Religion is a good example of mass-mindedness. The secret doubts one may experience put him so at risk that he quells them with fanaticism (overcompensation of religious belief to make up for his doubts). This fanaticism makes him wholly mass-minded–and further tears him away from himself.
Religion can be seen as instinctual–we are curious by nature, so religion is an expression of that through making tangible unseen forces. Regardless of the different natures of traditional religion and religion of the nation, both of their goals are “worldly”; that is, the aims are not spiritual but overt: even distribution of goods, universal prosperity, freedom, etcetera.
Jung states that participation in these en masse systems (like religion or nation-worship) cannot be ended with rational debate because mass-mindedness by definition defies logic and favors emotionality; furthermore, the sheer power of religious conviction trumps that of intellectualism. He is not against religion and states that if read as not literal but symbolic it is acceptable.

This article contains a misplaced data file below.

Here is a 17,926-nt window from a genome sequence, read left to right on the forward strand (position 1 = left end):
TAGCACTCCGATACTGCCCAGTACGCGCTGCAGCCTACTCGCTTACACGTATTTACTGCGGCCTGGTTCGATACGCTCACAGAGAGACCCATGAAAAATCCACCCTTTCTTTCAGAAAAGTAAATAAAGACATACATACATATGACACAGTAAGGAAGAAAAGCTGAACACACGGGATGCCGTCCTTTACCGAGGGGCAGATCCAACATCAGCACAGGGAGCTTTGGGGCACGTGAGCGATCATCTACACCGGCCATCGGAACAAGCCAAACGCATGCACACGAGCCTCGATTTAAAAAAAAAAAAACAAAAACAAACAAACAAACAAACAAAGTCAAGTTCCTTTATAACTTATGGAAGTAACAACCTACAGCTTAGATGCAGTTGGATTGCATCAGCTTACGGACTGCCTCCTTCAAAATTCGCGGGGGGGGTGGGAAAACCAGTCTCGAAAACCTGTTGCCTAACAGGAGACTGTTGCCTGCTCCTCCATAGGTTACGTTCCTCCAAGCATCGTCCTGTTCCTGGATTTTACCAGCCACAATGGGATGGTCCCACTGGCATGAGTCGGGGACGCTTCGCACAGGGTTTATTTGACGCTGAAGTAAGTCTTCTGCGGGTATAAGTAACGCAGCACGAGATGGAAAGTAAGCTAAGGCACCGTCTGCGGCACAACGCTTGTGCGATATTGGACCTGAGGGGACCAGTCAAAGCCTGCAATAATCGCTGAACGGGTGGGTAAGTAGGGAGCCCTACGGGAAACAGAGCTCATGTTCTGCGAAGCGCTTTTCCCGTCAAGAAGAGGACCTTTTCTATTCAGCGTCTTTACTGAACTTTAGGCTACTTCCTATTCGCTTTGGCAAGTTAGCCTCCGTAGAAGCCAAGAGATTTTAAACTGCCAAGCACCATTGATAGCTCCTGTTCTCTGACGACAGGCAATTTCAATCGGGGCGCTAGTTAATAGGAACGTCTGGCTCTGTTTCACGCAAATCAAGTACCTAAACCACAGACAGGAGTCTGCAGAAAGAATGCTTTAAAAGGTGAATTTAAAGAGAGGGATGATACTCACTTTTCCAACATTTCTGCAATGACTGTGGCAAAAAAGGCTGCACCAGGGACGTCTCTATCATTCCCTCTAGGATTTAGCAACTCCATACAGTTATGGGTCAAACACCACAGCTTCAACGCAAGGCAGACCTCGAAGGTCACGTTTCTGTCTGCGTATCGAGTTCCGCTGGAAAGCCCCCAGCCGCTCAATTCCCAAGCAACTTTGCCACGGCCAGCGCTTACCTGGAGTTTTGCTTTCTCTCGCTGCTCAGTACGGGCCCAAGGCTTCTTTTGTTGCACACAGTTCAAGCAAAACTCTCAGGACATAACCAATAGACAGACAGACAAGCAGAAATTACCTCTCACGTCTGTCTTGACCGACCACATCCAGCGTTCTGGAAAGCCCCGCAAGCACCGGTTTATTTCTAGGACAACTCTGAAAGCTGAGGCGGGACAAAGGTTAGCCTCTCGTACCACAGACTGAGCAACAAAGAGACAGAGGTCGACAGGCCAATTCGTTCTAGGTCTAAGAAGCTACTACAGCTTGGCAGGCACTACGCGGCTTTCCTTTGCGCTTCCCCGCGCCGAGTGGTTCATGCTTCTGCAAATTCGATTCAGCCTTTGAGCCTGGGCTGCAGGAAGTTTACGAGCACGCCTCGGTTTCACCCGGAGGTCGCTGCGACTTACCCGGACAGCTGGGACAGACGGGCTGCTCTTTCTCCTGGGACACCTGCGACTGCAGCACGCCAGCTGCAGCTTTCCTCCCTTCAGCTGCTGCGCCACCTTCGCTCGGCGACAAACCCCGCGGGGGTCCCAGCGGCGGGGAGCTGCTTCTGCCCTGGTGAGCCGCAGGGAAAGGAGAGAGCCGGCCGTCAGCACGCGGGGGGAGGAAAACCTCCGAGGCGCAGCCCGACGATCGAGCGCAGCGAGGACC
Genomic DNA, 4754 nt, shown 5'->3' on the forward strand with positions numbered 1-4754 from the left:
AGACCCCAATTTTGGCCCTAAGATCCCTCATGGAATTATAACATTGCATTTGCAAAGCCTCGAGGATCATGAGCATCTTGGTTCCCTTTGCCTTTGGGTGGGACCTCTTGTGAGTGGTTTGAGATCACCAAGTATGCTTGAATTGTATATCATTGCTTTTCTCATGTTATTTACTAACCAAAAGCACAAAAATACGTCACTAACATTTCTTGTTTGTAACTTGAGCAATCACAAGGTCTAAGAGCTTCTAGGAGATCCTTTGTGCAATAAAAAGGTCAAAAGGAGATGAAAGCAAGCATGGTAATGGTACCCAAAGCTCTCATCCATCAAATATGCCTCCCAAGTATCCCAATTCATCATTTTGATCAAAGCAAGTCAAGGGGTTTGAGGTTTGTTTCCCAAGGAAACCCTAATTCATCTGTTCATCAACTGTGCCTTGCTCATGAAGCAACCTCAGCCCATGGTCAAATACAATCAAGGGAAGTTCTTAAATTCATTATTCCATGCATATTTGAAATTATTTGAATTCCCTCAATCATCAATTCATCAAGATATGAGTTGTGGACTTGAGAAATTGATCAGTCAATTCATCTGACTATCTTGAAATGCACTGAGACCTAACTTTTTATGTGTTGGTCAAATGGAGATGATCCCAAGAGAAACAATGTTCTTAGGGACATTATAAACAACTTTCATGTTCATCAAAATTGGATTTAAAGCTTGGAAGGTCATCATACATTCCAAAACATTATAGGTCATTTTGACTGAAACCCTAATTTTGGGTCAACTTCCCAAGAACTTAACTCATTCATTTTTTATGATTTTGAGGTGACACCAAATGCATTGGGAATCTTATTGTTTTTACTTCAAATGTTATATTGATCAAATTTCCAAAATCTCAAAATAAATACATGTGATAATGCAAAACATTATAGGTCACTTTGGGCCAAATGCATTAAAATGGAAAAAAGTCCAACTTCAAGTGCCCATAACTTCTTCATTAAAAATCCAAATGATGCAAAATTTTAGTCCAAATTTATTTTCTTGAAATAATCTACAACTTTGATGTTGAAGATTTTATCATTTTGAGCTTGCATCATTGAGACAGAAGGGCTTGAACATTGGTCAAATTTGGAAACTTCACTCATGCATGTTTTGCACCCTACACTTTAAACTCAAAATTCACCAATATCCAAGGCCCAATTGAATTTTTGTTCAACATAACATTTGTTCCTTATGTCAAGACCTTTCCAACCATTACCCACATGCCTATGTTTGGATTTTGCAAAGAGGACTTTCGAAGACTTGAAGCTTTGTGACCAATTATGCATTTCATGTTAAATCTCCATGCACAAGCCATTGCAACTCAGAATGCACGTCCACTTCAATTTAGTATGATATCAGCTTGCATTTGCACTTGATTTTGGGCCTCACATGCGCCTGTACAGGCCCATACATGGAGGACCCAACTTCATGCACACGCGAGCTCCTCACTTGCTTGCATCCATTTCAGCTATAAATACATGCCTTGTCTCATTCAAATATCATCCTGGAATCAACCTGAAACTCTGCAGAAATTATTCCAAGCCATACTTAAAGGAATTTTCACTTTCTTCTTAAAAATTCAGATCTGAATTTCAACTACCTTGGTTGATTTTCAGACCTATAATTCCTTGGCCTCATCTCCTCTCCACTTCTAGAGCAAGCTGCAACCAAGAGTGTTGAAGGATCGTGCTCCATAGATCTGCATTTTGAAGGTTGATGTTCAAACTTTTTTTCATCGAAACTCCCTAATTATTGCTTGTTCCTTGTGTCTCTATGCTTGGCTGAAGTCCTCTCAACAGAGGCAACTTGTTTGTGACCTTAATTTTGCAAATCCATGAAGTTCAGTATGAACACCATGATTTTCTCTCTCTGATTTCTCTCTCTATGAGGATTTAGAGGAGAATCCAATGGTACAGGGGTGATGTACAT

The Position of the West on the Question of Religion
“The West has unfortunately not yet woken up to the fact that our appeal to idealism and reason and other desirable virtues, delievered with so much enthusiasm, is mere bombination in the void. It is a puff of wind swept away in the storm of religious faith, however twisted this faith may appear to us.”